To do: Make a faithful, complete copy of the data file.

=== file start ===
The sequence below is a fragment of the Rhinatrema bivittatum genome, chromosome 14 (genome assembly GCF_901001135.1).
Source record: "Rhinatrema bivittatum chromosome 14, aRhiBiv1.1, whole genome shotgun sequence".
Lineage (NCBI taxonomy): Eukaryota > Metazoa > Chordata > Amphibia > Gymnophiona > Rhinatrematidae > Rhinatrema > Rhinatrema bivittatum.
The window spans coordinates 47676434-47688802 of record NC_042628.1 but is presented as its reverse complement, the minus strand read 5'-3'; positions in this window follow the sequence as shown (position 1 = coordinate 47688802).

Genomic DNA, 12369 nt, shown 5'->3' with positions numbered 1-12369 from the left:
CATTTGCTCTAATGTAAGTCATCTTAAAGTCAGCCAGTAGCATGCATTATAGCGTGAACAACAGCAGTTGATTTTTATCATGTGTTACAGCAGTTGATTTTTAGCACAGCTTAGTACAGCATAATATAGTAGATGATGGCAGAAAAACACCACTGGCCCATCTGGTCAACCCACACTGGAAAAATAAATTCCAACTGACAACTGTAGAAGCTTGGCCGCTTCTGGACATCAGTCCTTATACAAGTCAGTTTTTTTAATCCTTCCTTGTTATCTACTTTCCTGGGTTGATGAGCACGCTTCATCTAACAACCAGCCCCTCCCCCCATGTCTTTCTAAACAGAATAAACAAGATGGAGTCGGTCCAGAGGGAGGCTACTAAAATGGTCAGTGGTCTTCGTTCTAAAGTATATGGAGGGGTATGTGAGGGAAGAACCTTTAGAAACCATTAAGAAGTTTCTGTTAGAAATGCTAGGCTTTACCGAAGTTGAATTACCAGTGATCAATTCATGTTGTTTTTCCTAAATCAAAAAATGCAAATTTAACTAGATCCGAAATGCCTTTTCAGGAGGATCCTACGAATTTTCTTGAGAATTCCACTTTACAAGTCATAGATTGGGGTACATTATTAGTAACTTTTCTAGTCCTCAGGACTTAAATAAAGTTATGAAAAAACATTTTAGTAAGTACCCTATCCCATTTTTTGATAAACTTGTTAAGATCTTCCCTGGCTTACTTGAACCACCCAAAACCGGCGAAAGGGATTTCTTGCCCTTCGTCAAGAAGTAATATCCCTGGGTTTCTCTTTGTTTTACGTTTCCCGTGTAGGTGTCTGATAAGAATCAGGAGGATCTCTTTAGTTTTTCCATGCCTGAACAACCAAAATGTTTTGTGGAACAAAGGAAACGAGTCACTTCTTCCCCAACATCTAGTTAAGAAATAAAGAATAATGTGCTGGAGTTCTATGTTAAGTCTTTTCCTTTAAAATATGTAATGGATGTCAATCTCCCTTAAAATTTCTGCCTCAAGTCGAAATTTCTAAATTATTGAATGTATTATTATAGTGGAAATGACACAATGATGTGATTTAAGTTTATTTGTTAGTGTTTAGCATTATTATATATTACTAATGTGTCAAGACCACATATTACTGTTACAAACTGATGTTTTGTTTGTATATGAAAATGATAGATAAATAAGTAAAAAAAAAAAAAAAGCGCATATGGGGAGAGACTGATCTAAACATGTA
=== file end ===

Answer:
The sequence below is a fragment of the Rhinatrema bivittatum genome, chromosome 14 (genome assembly GCF_901001135.1).
Source record: "Rhinatrema bivittatum chromosome 14, aRhiBiv1.1, whole genome shotgun sequence".
Lineage (NCBI taxonomy): Eukaryota > Metazoa > Chordata > Amphibia > Gymnophiona > Rhinatrematidae > Rhinatrema > Rhinatrema bivittatum.
The window spans coordinates 47676434-47688802 of record NC_042628.1 but is presented as its reverse complement, the minus strand read 5'-3'; positions in this window follow the sequence as shown (position 1 = coordinate 47688802).

Genomic DNA, 12369 nt, shown 5'->3' with positions numbered 1-12369 from the left:
CATTTGCTCTAATGTAAGTCATCTTAAAGTCAGCCAGTAGCATGCATTATAGCGTGAACAACAGCAGTTGATTTTTATCATGTGTTACAGCAGTTGATTTTTAGCACAGCTTAGTACAGCATAATATAGTAGATGATGGCAGAAAAACACCACTGGCCCATCTGGTCAACCCACACTGGAAAAATAAATTCCAACTGACAACTGTAGAAGCTTGGCCGCTTCTGGACATCAGTCCTTATACAAGTCAGTTTTTTTAATCCTTCCTTGTTATCTACTTTCCTGGGTTGATGAGCACGCTTCATCTAACAACCAGCCCCTCCCCCCATGTCTTTCTAAACAGAATAAACAAGATGGAGTCGGTCCAGAGGGAGGCTACTAAAATGGTCAGTGGTCTTCGTTCTAAAGTATATGGAGGGGTATGTGAGGGAAGAACCTTTAGAAACCATTAAGAAGTTTCTGTTAGAAATGCTAGGCTTTACCGAAGTTGAATTACCAGTGATCAATTCATGTTGTTTTTCCTAAATCAAAAAATGCAAATTTAACTAGATCCGAAATGCCTTTTCAGGAGGATCCTACGAATTTTCTTGAGAATTCCACTTTACAAGTCATAGATTGGGGTACATTATTAGTAACTTTTCTAGTCCTCAGGACTTAAATAAAGTTATGAAAAAACATTTTAGTAAGTACCCTATCCCATTTTTTGATAAACTTGTTAAGATCTTCCCTGGCTTACTTGAACCACCCAAAACCGGCGAAAGGGATTTCTTGCCCTTCGTCAAGAAGTAATATCCCTGGGTTTCTCTTTGTTTTACGTTTCCCGTGTAGGTGTCTGATAAGAATCAGGAGGATCTCTTTAGTTTTTCCATGCCTGAACAACCAAAATGTTTTGTGGAACAAAGGAAACGAGTCACTTCTTCCCCAACATCTAGTTAAGAAATAAAGAATAATGTGCTGGAGTTCTATGTTAAGTCTTTTCCTTTAAAATATGTAATGGATGTCAATCTCCCTTAAAATTTCTGCCTCAAGTCGAAATTTCTAAATTATTGAATGTATTATTATAGTGGAAATGACACAATGATGTGATTTAAGTTTATTTGTTAGTGTTTAGCATTATTATATATTACTAATGTGTCAAGACCACATATTACTGTTACAAACTGATGTTTTGTTTGTATATGAAAATGATAGATAAATAAGTAAAAAAAAAAAAAAAGCGCATATGGGGAGAGACTGATCTAAACATGTA